Priscilla

Writer, cook, & c. ● #TacoFriday observant ●  Twitter    Instagram

 

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I make rice almost every single day and mine works great. I have a cuckoo brand rice cooker. I tried to find the model online, but I couldn't find it. I think cuckoo is Korea's number one selling rice cooker brand. I have used it to cook brown rice (which came out fine) but I mainly use it to cook korean/japanese short grain rice. I think it was only $60, which is a pretty good price for a rice cooker.

my mother has a extra fancy lg or samsung rice cooker from korea that cost a crapload of money. It cooks everything in it from jook to steamed sweet potatos. It even talks to you in korean when its done.

BEARS, BEETS, BATTLESTAR GALACTICA
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Just remember you also need to use good rice. A $150 rice cooker can't make bad rice good.

Steven A. Shaw aka "Fat Guy"
Co-founder, Society for Culinary Arts & Letters, sshaw@egstaff.org
Proud signatory to the eG Ethics code
Director, New Media Studies, International Culinary Center (take my food-blogging course)

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Doesn't anyone ever just use a saucepan for making rice?

Perfect steamed rice every time (for me it's usually basmati or thai jasmine rice), without spending money on something that takes up loads of space and can't do anything else.

I kind of just don't get it - the need for a rice cooker, that is.

One cannot think well, love well, sleep well, if one has not dined well.

Virginia Woolf

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Doesn't anyone ever just use a saucepan for making rice?

Perfect steamed rice every time (for me it's usually basmati or thai jasmine rice), without spending money on something that takes up loads of space and can't do anything else.

I kind of just don't get it - the need for a rice cooker, that is.

It is made for making good rice, thats why we use it. Its easier to clean rice, soak it, and then press a button. After it's done, it'll automatically turn off or keep warm. You can't do that with a sauce pan. I guess it's kind of like using a crock pot. You turn it on in the morning, go to work, come home and its done.

when you eat rice every single day you should get a rice cooker. At least I should, because I have no clue how to cook korean or japanese rice on top of the stove.

BEARS, BEETS, BATTLESTAR GALACTICA
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There are also kinds of rice that cannot be made in these machines. Any rice that requires sautéing prior to boiling (Italian risotto or Mexican rice with mint, say) can't be made effectively in this machine. But if you've ever found it impossible to make rice for sushi (I sure have), this will solve your problem pronto.

Chris Amirault

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Sir Luscious got gator belts and patty melts

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We make rice in a saucepan on the stove, and probably eat rice with half of our meals. I value counter space more than the few minutes we would save using a rice cooker. If a future renovation yields a pantry full of electrical outlets, a rice cooker will be plugged into one of those outlets.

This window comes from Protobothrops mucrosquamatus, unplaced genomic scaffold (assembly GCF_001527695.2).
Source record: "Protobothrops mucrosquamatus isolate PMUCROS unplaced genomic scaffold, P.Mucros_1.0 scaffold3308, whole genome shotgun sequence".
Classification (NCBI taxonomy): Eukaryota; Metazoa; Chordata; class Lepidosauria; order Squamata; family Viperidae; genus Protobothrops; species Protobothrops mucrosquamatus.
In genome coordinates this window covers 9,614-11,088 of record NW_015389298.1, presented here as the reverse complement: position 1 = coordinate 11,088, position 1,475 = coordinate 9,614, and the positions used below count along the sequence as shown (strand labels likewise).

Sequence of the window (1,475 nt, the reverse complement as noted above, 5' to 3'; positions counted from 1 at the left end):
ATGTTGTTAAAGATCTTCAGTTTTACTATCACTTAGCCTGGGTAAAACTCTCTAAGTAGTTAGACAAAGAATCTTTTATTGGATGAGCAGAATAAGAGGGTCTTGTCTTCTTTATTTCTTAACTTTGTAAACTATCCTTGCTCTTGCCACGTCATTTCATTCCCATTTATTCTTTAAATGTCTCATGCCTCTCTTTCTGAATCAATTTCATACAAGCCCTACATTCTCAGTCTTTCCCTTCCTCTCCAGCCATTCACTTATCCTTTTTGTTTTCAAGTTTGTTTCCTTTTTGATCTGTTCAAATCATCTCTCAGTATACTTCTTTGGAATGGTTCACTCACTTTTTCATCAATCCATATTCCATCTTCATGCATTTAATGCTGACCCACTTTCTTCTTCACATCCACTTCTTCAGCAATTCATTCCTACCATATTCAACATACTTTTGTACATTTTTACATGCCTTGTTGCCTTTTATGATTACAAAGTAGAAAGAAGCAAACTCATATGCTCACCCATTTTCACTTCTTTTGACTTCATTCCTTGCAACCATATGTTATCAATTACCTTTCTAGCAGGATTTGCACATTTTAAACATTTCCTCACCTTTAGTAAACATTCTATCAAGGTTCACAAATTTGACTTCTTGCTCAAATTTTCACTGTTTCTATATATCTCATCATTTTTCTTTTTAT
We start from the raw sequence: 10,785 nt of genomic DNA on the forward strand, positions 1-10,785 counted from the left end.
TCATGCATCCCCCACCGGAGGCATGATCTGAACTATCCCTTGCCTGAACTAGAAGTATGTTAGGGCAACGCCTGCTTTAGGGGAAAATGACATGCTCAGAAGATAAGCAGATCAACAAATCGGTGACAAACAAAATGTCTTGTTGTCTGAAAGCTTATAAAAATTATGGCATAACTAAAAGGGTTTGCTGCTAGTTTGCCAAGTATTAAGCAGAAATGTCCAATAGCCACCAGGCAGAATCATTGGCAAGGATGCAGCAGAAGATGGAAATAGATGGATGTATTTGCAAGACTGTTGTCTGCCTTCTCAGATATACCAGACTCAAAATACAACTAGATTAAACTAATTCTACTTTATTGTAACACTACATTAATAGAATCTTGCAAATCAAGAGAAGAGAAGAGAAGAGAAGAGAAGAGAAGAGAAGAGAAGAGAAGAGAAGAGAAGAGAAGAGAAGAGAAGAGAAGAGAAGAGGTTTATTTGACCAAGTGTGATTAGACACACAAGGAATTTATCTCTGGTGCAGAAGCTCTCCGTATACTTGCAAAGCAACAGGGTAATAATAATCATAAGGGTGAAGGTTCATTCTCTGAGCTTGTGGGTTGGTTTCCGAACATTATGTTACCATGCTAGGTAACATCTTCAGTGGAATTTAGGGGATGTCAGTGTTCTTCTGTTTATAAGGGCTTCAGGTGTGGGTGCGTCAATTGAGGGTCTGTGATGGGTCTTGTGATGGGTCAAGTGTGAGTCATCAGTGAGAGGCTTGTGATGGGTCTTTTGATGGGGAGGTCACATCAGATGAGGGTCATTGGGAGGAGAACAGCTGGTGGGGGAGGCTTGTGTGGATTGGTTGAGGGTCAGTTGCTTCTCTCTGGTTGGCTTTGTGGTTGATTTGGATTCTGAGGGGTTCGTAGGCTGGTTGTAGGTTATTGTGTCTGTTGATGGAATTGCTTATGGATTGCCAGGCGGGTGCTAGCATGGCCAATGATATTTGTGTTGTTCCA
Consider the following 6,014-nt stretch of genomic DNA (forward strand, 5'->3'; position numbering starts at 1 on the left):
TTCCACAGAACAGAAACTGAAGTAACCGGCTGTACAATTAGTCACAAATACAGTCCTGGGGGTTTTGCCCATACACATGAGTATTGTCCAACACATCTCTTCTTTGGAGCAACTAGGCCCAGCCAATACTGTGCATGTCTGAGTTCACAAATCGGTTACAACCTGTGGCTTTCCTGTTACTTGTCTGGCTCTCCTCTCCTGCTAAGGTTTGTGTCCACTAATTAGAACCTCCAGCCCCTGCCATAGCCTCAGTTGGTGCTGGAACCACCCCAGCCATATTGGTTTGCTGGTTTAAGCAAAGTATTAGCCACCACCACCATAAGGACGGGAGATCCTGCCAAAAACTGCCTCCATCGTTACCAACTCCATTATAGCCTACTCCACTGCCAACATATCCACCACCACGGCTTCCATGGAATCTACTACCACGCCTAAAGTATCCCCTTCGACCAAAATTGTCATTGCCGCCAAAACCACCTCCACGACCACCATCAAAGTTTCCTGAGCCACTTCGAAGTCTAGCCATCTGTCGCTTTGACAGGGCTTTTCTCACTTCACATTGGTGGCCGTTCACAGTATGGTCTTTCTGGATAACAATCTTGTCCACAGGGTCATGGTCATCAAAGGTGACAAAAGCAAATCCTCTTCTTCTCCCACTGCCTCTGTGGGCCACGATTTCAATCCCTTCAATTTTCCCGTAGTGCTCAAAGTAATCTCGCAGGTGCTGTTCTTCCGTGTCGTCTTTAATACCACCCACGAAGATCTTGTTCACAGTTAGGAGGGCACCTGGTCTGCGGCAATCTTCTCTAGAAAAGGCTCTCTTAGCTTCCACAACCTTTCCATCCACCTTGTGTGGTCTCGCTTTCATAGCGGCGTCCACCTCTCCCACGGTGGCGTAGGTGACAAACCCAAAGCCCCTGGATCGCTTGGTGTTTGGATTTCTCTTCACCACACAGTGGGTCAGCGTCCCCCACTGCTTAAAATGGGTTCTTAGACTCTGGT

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I'm pretty sure no one here is insisting that people should buy rice cookers, insanely expensive or no. But, if you make rice a lot, have the counter space and outlets, and have a few dollars left over from your allowance, these are good options.

One feature on the Zojirushi that I particularly like is the handle, which seems a bit silly at first. However, when eating a rice meal with a lot of sides (like a classic Thai meal), it's great to keep dipping into the plugged-in rice cooker that's keeping the rice perfect (another great feature) and have that perfect rice throughout the meal, instead of having it grow increasingly cold and tough.

Chris Amirault

eG Ethics Signatory

Sir Luscious got gator belts and patty melts

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I don't keep mine on the counter when not in use, a combination of very very little counter space and not liking appliances stored out in the open. So I couldn't even if I wanted to. Which I don't. Only the Dualit, among all the appliances, gets to live on the counter.

Pilafs and so forth, with sauteed or browned ingredients, as Chris mentions up there, I have not done in the rice cooker, although I know people do. Saute ingredients and then continue in the cooker, I can see that working.

I have cooked basmati in a modified chelo style when we need a big amount, and it worked very well, even if it lacked the crusty bottom layer that develops when chelo is prepared in a pan. But the rice itself was just right.

Priscilla

Writer, cook, & c. ● #TacoFriday observant ●  Twitter    Instagram

 

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Fuzzy logic rice cookers are disappearing from the shelves as the IH cookers have now taken over.

I took a look over at Zojirushi's Japan site and 9 out of 17 of their consumer rice cookers are IH. Basically, IH is used exclusively in upper mid- to high-end rice cookers priced over 250,000 yen.

IH is used almost exclusively in their commercial-grade units, covering 4 out of 5 models.

Baker of "impaired" cakes...
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A recent recipient of a Zojirushi NH-VBC18 IH rice cooker, I can say that everything you've ever heard about these things is true. The difference in rice quality is stunning. We notice the benefits of this machine particularly with Korean brown rice, Kokuho Rose, and the older bag of Thai jasmine rice we're working our way through (I'm really dying to get some new crop Jasmine rice).